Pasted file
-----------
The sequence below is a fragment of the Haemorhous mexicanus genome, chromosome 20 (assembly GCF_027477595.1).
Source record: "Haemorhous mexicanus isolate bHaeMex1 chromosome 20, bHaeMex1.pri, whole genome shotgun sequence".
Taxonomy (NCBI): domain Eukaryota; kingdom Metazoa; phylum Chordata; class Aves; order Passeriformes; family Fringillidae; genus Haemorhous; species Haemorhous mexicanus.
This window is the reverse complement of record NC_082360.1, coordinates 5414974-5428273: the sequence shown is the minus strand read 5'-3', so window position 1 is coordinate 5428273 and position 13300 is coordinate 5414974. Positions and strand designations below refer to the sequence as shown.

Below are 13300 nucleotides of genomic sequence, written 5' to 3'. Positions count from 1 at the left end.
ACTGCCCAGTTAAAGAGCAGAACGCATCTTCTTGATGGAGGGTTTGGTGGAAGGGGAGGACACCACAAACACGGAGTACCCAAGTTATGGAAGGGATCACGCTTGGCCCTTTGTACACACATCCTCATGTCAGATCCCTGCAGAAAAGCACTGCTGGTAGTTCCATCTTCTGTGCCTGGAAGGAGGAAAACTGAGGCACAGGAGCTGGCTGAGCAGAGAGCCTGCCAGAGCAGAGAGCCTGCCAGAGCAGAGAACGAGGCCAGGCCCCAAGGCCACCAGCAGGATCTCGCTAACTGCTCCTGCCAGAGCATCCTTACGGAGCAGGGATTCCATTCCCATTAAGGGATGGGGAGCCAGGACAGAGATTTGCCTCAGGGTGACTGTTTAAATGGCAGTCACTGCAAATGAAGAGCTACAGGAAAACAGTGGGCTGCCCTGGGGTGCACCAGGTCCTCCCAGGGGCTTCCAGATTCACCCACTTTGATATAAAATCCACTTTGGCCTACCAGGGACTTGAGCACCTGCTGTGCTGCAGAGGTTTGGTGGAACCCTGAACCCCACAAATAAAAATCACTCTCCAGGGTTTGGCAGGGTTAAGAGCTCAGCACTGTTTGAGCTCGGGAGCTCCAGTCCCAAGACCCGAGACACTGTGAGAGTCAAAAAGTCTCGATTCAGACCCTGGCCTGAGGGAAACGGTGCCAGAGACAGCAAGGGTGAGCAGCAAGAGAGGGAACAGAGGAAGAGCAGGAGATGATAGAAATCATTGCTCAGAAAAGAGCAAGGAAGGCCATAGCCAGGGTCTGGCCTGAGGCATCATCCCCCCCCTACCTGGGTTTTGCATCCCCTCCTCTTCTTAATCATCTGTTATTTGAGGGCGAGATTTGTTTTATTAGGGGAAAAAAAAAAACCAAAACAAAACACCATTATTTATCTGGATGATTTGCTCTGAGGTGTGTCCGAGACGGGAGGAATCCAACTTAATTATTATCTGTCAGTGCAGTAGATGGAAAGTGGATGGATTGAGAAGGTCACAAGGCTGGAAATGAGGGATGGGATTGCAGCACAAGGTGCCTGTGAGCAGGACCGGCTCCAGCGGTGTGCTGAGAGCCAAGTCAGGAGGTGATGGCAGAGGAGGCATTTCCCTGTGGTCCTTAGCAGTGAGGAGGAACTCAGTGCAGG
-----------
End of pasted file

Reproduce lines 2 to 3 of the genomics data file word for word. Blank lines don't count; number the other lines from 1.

Source record: "Haemorhous mexicanus isolate bHaeMex1 chromosome 20, bHaeMex1.pri, whole genome shotgun sequence".
Taxonomy (NCBI): domain Eukaryota; kingdom Metazoa; phylum Chordata; class Aves; order Passeriformes; family Fringillidae; genus Haemorhous; species Haemorhous mexicanus.